Does this record of unparalleled devastation mean that Bush never did anything right in eight years? No, though it’s pretty much the case that he never did anything right on purpose.

Unquestionably, however, Bush did make some positive contributions to American life, even if they were completely inadvertent, and even if they were dwarfed by the swath of destruction he left all across the landscape. Put simply, George W. Bush’s greatest success was that he gave a very bad name to very bad things.

Like the Republican Party, for example. Or conservative ideology. Or theocracy. Or presidents with the last name of Bush. Or emotional midgets who seek the White House as a salve for their personal psychological neediness.

We can be grateful for all these contributions, and I certainly am – though “thanks” is not likely what I would say if I had the pleasure of relating my assessment of Mr. Bush to him directly. More likely it would be something closer to the gracious words Dick “Dick” Cheney had for Patrick Leahy early on in the administration, when the two bumped into each other on the Senate floor. Those remarks were not, shall we say, fit for print in a family newspaper.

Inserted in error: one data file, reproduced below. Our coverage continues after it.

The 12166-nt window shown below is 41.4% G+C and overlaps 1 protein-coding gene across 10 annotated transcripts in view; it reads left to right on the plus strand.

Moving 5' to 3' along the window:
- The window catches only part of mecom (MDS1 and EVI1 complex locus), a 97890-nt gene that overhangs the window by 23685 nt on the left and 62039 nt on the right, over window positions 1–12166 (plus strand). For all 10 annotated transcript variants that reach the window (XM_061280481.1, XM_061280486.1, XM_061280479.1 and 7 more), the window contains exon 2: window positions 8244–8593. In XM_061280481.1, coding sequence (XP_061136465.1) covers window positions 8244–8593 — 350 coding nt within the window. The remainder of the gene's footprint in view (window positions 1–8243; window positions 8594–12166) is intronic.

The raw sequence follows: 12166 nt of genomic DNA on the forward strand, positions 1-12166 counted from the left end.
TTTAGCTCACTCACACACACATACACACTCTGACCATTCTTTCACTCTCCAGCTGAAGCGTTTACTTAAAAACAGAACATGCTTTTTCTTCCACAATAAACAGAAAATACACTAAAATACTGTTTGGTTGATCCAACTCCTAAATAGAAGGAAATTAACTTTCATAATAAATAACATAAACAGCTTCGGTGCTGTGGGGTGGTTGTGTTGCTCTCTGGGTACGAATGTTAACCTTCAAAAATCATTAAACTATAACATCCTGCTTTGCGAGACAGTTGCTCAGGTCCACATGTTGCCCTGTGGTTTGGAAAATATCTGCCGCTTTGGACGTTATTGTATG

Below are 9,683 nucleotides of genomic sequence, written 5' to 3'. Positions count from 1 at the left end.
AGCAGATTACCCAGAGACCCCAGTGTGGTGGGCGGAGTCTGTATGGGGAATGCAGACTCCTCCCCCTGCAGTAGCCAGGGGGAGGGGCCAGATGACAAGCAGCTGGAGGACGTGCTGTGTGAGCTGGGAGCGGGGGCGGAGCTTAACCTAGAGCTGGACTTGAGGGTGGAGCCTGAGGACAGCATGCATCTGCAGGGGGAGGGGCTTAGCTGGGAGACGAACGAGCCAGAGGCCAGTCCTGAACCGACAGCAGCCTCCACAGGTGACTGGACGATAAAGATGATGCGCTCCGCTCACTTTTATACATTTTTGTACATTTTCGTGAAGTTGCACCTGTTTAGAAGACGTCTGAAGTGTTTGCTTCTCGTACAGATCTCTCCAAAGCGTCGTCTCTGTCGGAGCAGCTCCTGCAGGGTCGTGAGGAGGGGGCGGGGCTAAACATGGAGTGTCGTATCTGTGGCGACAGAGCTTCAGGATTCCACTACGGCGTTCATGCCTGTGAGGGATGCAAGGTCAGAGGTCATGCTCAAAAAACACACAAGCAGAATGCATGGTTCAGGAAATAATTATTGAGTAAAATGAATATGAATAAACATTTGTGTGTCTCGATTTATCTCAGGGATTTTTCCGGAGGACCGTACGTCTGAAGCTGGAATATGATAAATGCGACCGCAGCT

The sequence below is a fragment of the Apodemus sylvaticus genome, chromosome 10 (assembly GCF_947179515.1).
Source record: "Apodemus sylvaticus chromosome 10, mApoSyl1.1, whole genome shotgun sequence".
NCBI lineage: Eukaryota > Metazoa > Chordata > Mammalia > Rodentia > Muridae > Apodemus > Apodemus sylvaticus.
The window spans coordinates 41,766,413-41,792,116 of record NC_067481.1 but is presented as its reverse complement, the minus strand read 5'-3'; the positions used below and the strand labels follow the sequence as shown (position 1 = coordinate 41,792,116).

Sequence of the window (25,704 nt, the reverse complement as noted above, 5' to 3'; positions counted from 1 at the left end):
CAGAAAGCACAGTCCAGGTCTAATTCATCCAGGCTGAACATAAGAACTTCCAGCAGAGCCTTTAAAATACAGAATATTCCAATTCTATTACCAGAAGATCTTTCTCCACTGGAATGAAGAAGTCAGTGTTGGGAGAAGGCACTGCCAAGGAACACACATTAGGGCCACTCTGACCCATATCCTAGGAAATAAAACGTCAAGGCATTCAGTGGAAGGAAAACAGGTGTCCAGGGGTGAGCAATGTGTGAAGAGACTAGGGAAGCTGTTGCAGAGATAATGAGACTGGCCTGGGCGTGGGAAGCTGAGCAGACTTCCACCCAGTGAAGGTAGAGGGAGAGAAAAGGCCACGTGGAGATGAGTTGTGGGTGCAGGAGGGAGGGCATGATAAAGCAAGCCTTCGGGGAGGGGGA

But I digress.

George Bush left us many gifts, but perhaps the greatest of them is that he has ruined the sport of imperialism in America, maybe forever.

Admittedly, that may of course be wishful thinking. Woe be unto the world, for example, should there be another 9/11 type of event. Somebody somewhere would have to pay in spades, and they likely wouldn’t be nice white folks.

And god only knows, alternatively, what Americans might be capable of under conditions of real resource deprivation. Considering what we’ve already done while being the richest and most powerful country in the world, it’s scary to think of what we could do with our back genuinely to the wall.

But leaving those unusual situations aside, it must be said that, after Iraq, the fun has really gone out of eviscerating small foreign countries, even those foolish enough to locate themselves on top of our oil.

Imperialism used to be a fairly sporting avocation for gentlemen of a certain class. You could occupy hapless Latin American countries, topple Iranian democracies, and simultaneously sponsor apartheid suppression of whole populations, still having time left by mid-afternoon for a couple belts with the boys down at the club, all in celebration of a good day’s work at the office. It was jolly good fun for all. Except, of course, for all for whom it wasn’t.

Unfortunately, that latter category included more or less the entirety of the southern hemisphere, and not a few in the north to boot. But, so what? We’re Americans! Caring about the morality of imperialism is for pre-dictatorship revolutionary anti-colonialist leaders and washed-up European former empires who can’t get it up anymore.

Truth be told, we’re now closer to being in that latter category than not, and we can thank George W. Bush for that, one of the few contributions of this complete and utter disaster going by the name of the 43rd presidency.